Warwick and Stanthorpe areas are not looking good currently water wise. Drove Condamine Gorge a few months ago and 90% of the crossings were dry, ones that had water were stagnant waterholes only....never seen it like that previously myself.
AnswerID: 626728

Reply By: Member - DickyBeach - Sunday, Jul 14, 2019 at 21:33

Sunday, Jul 14, 2019 at 21:33
Australia has the National Water Bank (“NWB”) holding, in the Great Artesian Basin (“GAB”), some 64,000,000,000,000 (“64e12”) Cubic Metres (CuM) of water so why don’t we withdraw at convenient places from this bank, and deposit (= discharge) elsewhere where needed, whatever is required?

Australia could not withdraw from the NWB enough water to threaten the long-term viability of the bank because Australia receives more than enough annual rainfall – averaged over (say) 5 years – to more than cover any single year’s withdrawal.

Every few years the Burdekin River in FNQ discharges into the Coral Sea more water than the Yangtse River, the 5th largest river in the word.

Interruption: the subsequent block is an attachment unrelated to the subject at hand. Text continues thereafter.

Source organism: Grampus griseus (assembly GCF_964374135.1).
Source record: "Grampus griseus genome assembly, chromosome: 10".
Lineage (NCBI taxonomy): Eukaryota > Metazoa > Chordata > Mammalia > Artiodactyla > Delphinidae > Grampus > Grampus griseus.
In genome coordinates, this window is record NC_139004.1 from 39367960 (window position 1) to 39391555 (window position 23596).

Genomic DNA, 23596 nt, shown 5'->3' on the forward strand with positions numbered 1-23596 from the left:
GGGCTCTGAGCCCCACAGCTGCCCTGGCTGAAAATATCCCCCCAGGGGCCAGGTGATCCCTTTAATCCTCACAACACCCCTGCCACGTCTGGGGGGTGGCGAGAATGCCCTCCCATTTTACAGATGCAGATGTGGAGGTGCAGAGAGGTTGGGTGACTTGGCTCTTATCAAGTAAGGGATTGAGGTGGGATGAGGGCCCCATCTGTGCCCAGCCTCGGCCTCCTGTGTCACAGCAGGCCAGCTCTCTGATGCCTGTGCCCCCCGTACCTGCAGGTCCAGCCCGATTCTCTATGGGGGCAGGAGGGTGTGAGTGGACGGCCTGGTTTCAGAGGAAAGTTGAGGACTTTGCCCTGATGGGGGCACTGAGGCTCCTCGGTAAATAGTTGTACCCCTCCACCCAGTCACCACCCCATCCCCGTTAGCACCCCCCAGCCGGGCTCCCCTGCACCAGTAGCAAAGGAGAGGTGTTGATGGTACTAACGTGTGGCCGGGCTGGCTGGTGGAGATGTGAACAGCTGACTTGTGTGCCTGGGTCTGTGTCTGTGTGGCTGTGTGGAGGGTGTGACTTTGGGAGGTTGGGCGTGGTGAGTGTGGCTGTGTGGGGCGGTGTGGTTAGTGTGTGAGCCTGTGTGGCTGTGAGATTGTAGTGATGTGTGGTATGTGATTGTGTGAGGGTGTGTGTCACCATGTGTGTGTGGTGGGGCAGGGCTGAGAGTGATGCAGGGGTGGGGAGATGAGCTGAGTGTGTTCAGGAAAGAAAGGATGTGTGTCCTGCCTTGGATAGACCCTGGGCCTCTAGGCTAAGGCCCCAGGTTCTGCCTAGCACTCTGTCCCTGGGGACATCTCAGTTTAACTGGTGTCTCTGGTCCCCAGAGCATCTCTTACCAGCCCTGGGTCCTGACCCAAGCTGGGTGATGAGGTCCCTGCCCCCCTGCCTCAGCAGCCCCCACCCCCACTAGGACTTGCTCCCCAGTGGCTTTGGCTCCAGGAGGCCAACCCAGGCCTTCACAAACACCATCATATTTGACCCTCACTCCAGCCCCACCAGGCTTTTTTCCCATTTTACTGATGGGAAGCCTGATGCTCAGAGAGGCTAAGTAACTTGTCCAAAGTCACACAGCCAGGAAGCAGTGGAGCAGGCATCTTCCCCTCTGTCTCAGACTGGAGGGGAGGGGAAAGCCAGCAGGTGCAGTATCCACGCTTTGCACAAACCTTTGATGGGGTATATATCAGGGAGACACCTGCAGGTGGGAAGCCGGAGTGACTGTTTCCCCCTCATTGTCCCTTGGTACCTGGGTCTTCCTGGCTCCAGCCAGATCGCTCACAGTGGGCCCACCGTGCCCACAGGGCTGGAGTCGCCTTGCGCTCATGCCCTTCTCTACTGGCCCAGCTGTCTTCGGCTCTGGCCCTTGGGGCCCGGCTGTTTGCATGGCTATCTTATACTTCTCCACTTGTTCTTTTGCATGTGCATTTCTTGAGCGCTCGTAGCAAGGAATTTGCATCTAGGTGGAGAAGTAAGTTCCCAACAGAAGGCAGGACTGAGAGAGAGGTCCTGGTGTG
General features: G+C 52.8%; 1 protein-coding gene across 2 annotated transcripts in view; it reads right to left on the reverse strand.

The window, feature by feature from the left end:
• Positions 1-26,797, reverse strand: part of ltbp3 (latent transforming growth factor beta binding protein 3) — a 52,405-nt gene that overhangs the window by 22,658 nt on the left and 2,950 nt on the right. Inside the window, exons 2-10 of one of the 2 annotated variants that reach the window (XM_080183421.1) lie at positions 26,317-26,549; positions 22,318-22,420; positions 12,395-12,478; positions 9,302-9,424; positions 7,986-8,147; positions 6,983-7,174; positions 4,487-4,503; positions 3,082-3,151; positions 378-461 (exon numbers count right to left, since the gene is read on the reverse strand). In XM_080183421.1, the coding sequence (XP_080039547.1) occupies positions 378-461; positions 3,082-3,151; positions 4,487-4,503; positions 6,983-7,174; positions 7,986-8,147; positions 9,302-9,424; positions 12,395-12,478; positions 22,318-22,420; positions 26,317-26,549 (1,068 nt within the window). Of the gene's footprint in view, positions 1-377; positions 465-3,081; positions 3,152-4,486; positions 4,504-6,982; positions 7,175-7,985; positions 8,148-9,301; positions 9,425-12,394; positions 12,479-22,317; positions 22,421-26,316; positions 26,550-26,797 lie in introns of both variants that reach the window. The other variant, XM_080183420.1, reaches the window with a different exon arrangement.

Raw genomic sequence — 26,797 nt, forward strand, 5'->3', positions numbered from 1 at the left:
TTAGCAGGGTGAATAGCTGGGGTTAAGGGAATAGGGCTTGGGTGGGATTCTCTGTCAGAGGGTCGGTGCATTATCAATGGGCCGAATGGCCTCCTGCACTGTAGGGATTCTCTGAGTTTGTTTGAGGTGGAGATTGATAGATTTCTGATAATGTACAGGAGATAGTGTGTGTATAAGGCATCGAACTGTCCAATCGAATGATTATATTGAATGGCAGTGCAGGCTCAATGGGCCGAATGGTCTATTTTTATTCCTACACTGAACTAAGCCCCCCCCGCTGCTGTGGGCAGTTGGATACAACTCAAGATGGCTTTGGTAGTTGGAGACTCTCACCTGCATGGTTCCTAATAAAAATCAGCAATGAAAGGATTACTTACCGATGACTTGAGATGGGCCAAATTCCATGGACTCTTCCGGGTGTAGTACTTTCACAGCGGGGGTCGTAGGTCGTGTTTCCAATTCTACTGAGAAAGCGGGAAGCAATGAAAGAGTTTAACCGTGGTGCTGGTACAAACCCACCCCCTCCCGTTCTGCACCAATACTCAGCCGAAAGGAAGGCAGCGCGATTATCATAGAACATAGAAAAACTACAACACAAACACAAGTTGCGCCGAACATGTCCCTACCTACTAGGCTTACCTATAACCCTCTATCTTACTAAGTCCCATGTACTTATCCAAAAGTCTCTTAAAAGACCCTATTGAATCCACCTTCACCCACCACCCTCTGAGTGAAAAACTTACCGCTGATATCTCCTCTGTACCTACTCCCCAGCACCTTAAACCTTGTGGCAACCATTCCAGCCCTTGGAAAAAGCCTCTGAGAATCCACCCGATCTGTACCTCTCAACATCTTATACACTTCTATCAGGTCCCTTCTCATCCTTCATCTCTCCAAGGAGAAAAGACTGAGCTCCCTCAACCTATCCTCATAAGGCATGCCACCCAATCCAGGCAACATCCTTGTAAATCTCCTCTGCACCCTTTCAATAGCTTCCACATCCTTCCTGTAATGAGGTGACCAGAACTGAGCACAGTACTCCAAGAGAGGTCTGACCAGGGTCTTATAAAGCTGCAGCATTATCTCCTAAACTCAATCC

What is the point of having such a wonderful national asset if we don’t use it?

We claim to be the Clever Country, when are we going to demonstrate this absurd claim?

AnswerID: 626730

Follow Up By: IvanTheTerrible - Sunday, Jul 14, 2019 at 22:02

Sunday, Jul 14, 2019 at 22:02
From Wiki
"It is also the fourth-largest river in Australia by volume of flow, but is so erratic that its discharge can reach the mean discharge of the Yangtze River (after two severe cyclones in 1958) or have as many as seven months with no flow whatsoever (as in 1923). "
FollowupID: 900642

Reply By: Member - bbuzz (NSW) - Monday, Jul 15, 2019 at 23:04

Monday, Jul 15, 2019 at 23:04
Money should not be a consideration when talking about water and keeping towns viable.
This country built the Snowy River and overcome obstacles that would have been considered impossible. Apparently we are going to be doing it again...Election promise!

We should be looking at all proposals for diverting water, whatever the cost.

Look at what they said about C.Y.Connor taking water to Kalgoorlie.

Bill B

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AnswerID: 626757